Hurricane Ida barrelled into the Louisiana coast on Aug. 29, bringing 150 mph (230 kph) wind gusts, torrential rain, and widespread power outages to New Orleans and the surrounding region. It also brought all shipping traffic through the mouth of the Mississippi River to a grinding halt, snarling supply chains at the start of a crucial period for US grain exports.
The US Coast Guard closed the Mississippi to barge traffic ahead of the storm on Aug. 28, and the New Orleans International Airport shut down passenger and cargo traffic on Aug. 29. The Port of New Orleans closed its container shipping terminals on Aug. 30 and stopped all “breakbulk operations,” which refers to moving cargo from large ocean freighters to smaller barges for transport up the Mississippi River.
It’s unclear when the flow of goods through the Mississippi River will resume. Container terminals and breakbulk operations “will remain closed until more information is known, and dependent upon power restoration,” according to an Aug. 30 update posted to the Port of New Orleans website. More than 1 million households in the region have no power and it could take up to a month to fully restore electricity.
Louisiana port closures snarl soy shipping
Power outages in New Orleans have major ramifications for everyone from soy farmers in the Midwest to grocery shoppers in China. Ports in and around New Orleans handle 61% of US soybean exports, according to Mike Steenhoek, executive director of the Soy Transportation Coalition. The lion’s share of that soy goes to China, where farmers use soy as feed for pigs and chickens and industrial processors turn the beans into widely used soybean oil. China is by far the largest importer of US soybeans, and consumes a quarter of the entire crop raised in the US.
Hurricane Ida struck just before the start of the peak season for US soy exports, which runs from September through February. “The big question for our industry is how elongated the closures will be,” Steenhoek said. The industry, he said, is holding its breath for the results of damage assessments at ports, power stations, and other critical infrastructure. A storm of Ida’s magnitude can even reshape the depths of shipping channels in the Mississippi River, further delaying barge traffic.
If shipping through New Orleans remains closed, soy farmers have limited options. Most are based in the Midwest, and their business models depend on being able to send their crop down the Mississippi River on barges. “The barge to ocean vessel journey is very economical, and really well-positioned to move heavy products like soybeans and other grains long distances,” said Steenhoek.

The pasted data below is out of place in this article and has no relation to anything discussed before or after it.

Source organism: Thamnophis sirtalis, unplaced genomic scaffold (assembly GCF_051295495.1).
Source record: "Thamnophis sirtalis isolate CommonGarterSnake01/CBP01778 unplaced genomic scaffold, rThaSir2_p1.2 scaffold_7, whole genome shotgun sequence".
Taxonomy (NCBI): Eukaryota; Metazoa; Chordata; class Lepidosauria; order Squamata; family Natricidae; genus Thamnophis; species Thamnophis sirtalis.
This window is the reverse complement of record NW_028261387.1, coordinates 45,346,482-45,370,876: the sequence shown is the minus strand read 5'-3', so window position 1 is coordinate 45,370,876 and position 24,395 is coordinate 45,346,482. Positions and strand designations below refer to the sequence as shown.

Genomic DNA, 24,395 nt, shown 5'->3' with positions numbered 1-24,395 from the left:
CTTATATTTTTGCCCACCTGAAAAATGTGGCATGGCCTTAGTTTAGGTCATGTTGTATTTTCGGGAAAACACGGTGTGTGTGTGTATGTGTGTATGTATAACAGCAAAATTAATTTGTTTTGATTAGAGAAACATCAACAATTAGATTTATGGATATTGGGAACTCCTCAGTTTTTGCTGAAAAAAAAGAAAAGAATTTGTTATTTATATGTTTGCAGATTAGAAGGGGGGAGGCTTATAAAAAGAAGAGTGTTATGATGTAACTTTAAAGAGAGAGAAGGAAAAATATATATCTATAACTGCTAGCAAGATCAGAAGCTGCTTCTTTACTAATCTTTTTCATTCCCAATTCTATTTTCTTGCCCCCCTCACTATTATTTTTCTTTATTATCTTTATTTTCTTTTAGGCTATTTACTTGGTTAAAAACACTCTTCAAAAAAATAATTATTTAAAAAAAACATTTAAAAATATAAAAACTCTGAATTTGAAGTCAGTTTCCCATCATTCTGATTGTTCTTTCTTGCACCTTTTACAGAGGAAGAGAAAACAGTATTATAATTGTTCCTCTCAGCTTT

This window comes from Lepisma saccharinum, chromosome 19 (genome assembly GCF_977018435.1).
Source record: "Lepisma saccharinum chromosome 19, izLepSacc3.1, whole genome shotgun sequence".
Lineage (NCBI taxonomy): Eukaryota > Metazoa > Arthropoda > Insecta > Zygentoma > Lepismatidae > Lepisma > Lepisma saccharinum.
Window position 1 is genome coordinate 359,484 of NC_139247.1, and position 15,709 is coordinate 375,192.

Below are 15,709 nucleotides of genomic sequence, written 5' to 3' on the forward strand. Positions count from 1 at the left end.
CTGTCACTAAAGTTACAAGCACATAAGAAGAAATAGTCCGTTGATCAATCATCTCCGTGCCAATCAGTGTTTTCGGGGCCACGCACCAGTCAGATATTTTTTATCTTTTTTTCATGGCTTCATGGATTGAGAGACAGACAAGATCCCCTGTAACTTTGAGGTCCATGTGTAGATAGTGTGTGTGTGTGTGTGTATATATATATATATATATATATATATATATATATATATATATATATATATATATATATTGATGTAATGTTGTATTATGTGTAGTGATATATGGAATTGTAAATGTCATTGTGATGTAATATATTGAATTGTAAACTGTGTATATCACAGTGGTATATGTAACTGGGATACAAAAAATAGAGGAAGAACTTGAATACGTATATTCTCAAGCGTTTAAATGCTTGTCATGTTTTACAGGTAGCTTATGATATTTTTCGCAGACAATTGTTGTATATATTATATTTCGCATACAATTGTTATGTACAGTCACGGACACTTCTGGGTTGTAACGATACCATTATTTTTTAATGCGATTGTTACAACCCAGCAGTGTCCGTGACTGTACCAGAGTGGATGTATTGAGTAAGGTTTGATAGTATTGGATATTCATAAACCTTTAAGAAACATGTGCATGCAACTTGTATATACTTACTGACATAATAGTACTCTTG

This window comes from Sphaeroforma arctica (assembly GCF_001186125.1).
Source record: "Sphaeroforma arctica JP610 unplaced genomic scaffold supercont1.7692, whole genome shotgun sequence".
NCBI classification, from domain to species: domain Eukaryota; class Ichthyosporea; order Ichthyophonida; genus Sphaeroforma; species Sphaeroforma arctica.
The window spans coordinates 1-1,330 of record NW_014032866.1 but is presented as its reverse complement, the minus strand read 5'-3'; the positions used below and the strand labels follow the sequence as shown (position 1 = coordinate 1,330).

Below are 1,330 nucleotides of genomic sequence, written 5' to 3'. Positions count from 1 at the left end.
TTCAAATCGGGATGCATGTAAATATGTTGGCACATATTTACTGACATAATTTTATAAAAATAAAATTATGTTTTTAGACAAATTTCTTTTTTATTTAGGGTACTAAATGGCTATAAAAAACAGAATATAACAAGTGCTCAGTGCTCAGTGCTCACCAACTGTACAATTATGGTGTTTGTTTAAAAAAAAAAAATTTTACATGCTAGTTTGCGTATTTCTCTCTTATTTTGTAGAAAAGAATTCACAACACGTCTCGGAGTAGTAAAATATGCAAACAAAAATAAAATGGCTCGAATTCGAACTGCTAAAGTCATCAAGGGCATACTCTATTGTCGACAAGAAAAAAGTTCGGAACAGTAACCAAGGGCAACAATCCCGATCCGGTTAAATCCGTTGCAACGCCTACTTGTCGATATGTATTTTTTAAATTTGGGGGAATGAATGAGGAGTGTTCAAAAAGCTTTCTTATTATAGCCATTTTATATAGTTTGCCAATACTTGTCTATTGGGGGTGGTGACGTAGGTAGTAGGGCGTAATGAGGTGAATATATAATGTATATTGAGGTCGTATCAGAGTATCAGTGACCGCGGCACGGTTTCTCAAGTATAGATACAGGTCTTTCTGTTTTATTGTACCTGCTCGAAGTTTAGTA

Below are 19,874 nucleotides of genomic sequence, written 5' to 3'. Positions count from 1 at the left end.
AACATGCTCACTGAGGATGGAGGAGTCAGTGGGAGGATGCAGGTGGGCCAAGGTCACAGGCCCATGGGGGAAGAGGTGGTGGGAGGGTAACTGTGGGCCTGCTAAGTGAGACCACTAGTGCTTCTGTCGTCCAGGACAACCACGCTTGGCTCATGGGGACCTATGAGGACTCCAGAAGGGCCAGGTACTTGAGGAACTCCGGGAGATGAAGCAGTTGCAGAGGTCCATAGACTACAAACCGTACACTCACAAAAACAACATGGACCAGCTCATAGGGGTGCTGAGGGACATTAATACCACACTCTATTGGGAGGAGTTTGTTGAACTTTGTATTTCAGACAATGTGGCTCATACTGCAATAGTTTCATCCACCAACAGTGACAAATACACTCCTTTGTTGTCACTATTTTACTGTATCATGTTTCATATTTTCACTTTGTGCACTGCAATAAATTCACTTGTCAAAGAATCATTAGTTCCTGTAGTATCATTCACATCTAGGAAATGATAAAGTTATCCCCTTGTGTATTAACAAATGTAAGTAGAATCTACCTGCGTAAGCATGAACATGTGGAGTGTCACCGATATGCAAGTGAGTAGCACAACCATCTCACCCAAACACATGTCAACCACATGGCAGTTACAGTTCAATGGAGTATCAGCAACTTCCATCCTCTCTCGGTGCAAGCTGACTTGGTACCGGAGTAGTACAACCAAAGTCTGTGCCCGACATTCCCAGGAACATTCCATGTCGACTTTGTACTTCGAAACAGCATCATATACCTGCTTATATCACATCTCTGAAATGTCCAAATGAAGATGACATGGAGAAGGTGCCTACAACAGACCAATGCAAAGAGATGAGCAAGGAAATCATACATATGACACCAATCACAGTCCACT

Some farmers will be able to reroute their soy crop to ports in the Pacific Northwest, but transporting grain on trains or trucks is more expensive. “Agriculture, as a rule, is a tight margin industry,” Steenhoek said. “These costs usually get passed on to farmers.”
Typically, China relies on the US for about a third of its soybean imports, which bolster the country’s domestic soy production. Soybeans are a key livestock feed, which have helped China expand its production of meat to satisfy the demand of an increasingly prosperous population. As a result of the US-China trade war, American soybean exports to China plummeted in 2019 and 2020. In those years, a bumper soy crop in Brazil rose to fill the gap between Chinese demand and American supply. But Washington and Beijing have since eased trade barriers, and Brazil’s soy production has dipped, leaving China once again dependent on the US for its imported soybeans.
Hurricane Ida scrambles already strained supply chains
The port closures in New Orleans exacerbate existing supply chain woes. A shortage of everything from qualified truck drivers to shipping containers has driven freight costs to dizzying heights. A record-breaking 44 container ships are stuck waiting to enter ports on the California coast. “It’s never a good day to have a storm like this arrive, but it’s particularly bad when supply chains are under a lot of stress,” said Steenhoek.
Global supply chains simply aren’t built to withstand the kind of pressure they’ve been placed under in the past two years. The rise of “lean supply chains”—which sought to maximize efficiency by cutting redundancy out of shipping and production—has left the world dependent on an increasingly precarious trade network that must function near perfectly to circulate goods throughout the global economy. Chronic disruptions like the global pandemic have combined with acute crises like Hurricane Ida to push these supply chains to their breaking point.